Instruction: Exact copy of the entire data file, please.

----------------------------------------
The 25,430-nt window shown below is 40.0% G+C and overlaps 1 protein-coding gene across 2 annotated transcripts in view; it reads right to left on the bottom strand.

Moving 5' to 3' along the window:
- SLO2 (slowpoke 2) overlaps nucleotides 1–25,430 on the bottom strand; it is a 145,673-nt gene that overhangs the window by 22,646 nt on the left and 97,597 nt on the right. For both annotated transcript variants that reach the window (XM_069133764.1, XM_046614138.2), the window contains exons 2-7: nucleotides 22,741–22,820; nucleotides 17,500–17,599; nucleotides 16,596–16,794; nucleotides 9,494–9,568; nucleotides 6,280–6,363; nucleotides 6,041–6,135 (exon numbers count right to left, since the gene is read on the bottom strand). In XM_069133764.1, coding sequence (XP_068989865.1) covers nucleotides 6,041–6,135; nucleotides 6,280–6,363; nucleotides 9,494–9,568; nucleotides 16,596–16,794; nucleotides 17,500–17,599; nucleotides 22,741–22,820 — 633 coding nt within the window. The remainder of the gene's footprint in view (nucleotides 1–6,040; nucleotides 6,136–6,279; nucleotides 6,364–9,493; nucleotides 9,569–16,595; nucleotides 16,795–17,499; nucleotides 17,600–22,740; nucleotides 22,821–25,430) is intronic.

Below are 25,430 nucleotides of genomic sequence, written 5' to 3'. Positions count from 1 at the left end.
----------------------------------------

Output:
The 25,430-nt window shown below is 40.0% G+C and overlaps 1 protein-coding gene across 2 annotated transcripts in view; it reads right to left on the bottom strand.

Moving 5' to 3' along the window:
- SLO2 (slowpoke 2) overlaps nucleotides 1–25,430 on the bottom strand; it is a 145,673-nt gene that overhangs the window by 22,646 nt on the left and 97,597 nt on the right. For both annotated transcript variants that reach the window (XM_069133764.1, XM_046614138.2), the window contains exons 2-7: nucleotides 22,741–22,820; nucleotides 17,500–17,599; nucleotides 16,596–16,794; nucleotides 9,494–9,568; nucleotides 6,280–6,363; nucleotides 6,041–6,135 (exon numbers count right to left, since the gene is read on the bottom strand). In XM_069133764.1, coding sequence (XP_068989865.1) covers nucleotides 6,041–6,135; nucleotides 6,280–6,363; nucleotides 9,494–9,568; nucleotides 16,596–16,794; nucleotides 17,500–17,599; nucleotides 22,741–22,820 — 633 coding nt within the window. The remainder of the gene's footprint in view (nucleotides 1–6,040; nucleotides 6,136–6,279; nucleotides 6,364–9,493; nucleotides 9,569–16,595; nucleotides 16,795–17,499; nucleotides 17,600–22,740; nucleotides 22,821–25,430) is intronic.

Below are 25,430 nucleotides of genomic sequence, written 5' to 3'. Positions count from 1 at the left end.